"The restoration is important because it's our heritage. Our heritage is not only ours, but of the entire world."

- Lic. Marianela Lopez Bello, BIOLOGIST OF OLD HAVANA

-- Restoration --

"Everything is culture, our buildings, our art...as we grow we are taught to be proud of our culture."


-- About

-- About --

Beginning of the Restoration

Image Source: UNESCO
Cuba experienced a great economic boom during the early 20th Century, causing massive building and expansion in Old Havana. After losing a major source of trade in the U.S. embargo and then its primary funding with the collapse of the Soviet Union, the country faced a virtual bankruptcy. In a normal developing economy, Old Havana’s buildings would have been demolished but this turmoil spared many of them. Eusebio Leal began the restoration and preservation movement in 1967, spurring the development of an industry of physical, cultural and environmental restoration in Old Havana. More than 350 buildings were restored between 1981-2004 and in 1982, Old Havana was named a UNESCO world heritage site.

Current Restoration

In 2012, it was reported that the Office of the Historian had restored and now operates 16 hotels, a tour company, restaurants, museums, a radio station and more totaling to revenues of $119 million. There are now many hotels and businesses in Old Havana whose revenues are invested back into the restoration processes. However, there is still contention between restoration sites for funding, with some sites deemed more important to receive renovation than others. These sites currently include: the Havana Capitol building, the Havana Jetty (the Malecón), the fifth garden of the Mills, and the Palace Segundo Cabo.

Future Restoration

Due to the fact that these projects are restorative in nature, there will always be more restoration to be done. UNESCO originally designated 444 sites in Old Havana for preservation and a little more than half have been completed. Buildings will continue to decay and require restoration. With tourism still driving Cuba’s economy, and Old Havana being critically important in this plan, it is unlikely that the restoration initiatives will be completed any time in the near future.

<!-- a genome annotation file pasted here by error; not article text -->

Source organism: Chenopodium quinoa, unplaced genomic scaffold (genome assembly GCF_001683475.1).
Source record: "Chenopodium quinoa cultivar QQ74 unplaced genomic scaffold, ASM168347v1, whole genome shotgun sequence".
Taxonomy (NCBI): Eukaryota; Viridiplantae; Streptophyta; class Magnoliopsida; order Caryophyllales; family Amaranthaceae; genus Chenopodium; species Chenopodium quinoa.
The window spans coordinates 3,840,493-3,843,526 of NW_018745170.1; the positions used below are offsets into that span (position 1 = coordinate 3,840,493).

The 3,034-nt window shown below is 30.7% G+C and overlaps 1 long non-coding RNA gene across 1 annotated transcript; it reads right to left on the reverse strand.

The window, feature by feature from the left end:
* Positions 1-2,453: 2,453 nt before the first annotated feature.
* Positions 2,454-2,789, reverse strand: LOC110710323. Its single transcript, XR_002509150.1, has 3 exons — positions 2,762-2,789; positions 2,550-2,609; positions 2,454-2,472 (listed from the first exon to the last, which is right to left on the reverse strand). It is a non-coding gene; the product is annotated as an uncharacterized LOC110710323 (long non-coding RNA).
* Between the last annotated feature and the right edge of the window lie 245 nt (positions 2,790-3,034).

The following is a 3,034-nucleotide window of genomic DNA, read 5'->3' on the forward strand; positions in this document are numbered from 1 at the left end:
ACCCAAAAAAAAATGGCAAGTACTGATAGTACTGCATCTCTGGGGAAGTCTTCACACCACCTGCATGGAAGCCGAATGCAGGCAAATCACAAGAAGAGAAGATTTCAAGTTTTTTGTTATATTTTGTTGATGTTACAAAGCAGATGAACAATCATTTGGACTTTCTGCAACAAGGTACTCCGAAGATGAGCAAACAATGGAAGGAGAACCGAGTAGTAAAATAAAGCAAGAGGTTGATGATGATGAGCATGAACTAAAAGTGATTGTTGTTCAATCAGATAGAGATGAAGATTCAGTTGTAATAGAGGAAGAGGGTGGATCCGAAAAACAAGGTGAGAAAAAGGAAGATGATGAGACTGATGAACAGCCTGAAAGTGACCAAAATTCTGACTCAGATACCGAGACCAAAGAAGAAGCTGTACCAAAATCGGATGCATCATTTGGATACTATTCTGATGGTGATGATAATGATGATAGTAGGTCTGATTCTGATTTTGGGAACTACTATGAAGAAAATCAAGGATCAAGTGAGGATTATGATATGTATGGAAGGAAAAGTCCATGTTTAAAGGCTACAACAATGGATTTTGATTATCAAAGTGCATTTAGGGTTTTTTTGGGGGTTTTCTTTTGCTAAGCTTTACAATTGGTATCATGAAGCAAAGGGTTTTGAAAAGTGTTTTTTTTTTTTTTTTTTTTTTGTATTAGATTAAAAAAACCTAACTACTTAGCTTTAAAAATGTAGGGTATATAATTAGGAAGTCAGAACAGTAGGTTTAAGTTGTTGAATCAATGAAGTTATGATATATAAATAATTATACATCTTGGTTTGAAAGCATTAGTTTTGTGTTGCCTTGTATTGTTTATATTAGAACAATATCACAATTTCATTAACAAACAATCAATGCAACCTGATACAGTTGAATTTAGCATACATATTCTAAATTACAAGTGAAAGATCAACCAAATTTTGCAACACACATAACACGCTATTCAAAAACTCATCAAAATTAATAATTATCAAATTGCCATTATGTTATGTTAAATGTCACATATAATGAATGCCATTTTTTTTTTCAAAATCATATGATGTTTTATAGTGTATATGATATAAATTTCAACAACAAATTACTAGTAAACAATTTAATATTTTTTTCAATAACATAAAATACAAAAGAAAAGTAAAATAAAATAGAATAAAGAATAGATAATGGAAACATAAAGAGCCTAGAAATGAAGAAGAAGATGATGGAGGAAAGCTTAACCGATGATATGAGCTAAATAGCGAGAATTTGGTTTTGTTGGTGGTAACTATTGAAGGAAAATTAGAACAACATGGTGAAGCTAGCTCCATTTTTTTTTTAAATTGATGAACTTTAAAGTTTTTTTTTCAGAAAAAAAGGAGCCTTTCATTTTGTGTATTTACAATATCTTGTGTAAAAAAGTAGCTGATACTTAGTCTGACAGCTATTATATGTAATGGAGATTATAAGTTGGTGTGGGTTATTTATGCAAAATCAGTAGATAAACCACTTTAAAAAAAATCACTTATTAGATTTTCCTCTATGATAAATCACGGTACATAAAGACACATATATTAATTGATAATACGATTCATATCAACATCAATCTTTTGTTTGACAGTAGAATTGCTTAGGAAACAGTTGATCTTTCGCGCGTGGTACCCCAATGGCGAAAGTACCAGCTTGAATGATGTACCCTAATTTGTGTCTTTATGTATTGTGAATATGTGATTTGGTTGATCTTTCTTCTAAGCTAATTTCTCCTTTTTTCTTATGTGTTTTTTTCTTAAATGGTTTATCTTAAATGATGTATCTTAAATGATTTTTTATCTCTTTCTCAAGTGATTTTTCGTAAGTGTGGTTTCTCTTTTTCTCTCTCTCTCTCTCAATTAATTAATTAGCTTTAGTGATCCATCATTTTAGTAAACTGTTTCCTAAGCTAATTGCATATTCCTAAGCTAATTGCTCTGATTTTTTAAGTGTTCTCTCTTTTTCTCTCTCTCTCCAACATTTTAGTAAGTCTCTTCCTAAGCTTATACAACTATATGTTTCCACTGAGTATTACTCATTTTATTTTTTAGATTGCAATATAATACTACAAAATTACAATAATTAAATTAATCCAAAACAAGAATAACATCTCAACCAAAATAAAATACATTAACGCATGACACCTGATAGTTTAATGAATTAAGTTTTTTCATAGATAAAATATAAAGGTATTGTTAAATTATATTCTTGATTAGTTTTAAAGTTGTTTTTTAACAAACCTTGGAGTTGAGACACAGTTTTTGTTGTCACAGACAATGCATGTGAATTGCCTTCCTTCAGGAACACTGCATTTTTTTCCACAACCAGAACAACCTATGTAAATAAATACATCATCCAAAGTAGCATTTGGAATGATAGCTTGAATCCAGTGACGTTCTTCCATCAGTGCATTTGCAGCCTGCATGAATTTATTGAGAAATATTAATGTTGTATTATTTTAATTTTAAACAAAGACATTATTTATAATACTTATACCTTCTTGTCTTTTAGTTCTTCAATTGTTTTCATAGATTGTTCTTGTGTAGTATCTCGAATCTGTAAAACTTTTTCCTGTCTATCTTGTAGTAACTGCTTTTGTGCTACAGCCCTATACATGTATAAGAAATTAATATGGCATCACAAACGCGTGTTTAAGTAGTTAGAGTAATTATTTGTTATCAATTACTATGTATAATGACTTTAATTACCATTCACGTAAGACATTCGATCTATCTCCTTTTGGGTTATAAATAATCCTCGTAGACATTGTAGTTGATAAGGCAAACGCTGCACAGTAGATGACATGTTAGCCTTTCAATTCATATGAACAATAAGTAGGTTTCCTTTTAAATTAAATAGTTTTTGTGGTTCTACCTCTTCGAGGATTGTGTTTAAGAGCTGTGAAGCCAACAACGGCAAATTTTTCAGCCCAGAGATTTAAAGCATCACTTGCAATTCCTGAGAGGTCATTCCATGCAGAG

The Restoration Mission

The management of heritage recovery is far from the traditional view focused exclusively on the restoration of buildings and public spaces, addressing issues related to society, housing, education and health, or humanitarian affairs. It is a program that develops in a place of great heritage value, with culture as central to performance, but focused primarily on the inhabitants of the territory.

-- Map

-- Map --

Explore the interactive map below to read more about the places that have been restored, are currently under restoration or help aid in the progress of this initiative.

Convent of our Lady of Belen

Model of Old Havana

Restoration Site

Office of Environment, Patrimony and Community

The Trade School

The Capitol

Christopher Columbus Cemetery


"Culture is an identity and as a form of expression is always taken with you. The projects developed here are meant to develop that culture."


-- Infographics

-- Infographics --

Watch to see more about what Havana locals had to say about the restoration.

Watch to see more about what Havana locals had to say about the restoration.